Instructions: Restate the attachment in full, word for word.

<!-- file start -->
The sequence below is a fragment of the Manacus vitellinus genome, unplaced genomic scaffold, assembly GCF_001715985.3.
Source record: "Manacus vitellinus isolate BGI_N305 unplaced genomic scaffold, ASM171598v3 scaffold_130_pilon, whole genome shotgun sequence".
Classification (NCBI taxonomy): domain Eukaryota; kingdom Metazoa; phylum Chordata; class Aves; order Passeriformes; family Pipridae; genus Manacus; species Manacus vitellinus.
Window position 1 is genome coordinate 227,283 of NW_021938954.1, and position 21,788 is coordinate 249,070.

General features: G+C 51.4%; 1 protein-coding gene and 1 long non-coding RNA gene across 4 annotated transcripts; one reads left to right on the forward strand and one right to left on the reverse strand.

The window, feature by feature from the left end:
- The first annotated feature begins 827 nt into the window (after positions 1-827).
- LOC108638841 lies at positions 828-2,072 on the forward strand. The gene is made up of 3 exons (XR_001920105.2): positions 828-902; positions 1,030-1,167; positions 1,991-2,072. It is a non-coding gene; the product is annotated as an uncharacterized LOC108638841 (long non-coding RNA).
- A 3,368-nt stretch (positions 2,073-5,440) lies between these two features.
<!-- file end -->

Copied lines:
The sequence below is a fragment of the Manacus vitellinus genome, unplaced genomic scaffold, assembly GCF_001715985.3.
Source record: "Manacus vitellinus isolate BGI_N305 unplaced genomic scaffold, ASM171598v3 scaffold_130_pilon, whole genome shotgun sequence".
Classification (NCBI taxonomy): domain Eukaryota; kingdom Metazoa; phylum Chordata; class Aves; order Passeriformes; family Pipridae; genus Manacus; species Manacus vitellinus.
Window position 1 is genome coordinate 227,283 of NW_021938954.1, and position 21,788 is coordinate 249,070.

General features: G+C 51.4%; 1 protein-coding gene and 1 long non-coding RNA gene across 4 annotated transcripts; one reads left to right on the forward strand and one right to left on the reverse strand.

The window, feature by feature from the left end:
- The first annotated feature begins 827 nt into the window (after positions 1-827).
- LOC108638841 lies at positions 828-2,072 on the forward strand. The gene is made up of 3 exons (XR_001920105.2): positions 828-902; positions 1,030-1,167; positions 1,991-2,072. It is a non-coding gene; the product is annotated as an uncharacterized LOC108638841 (long non-coding RNA).
- A 3,368-nt stretch (positions 2,073-5,440) lies between these two features.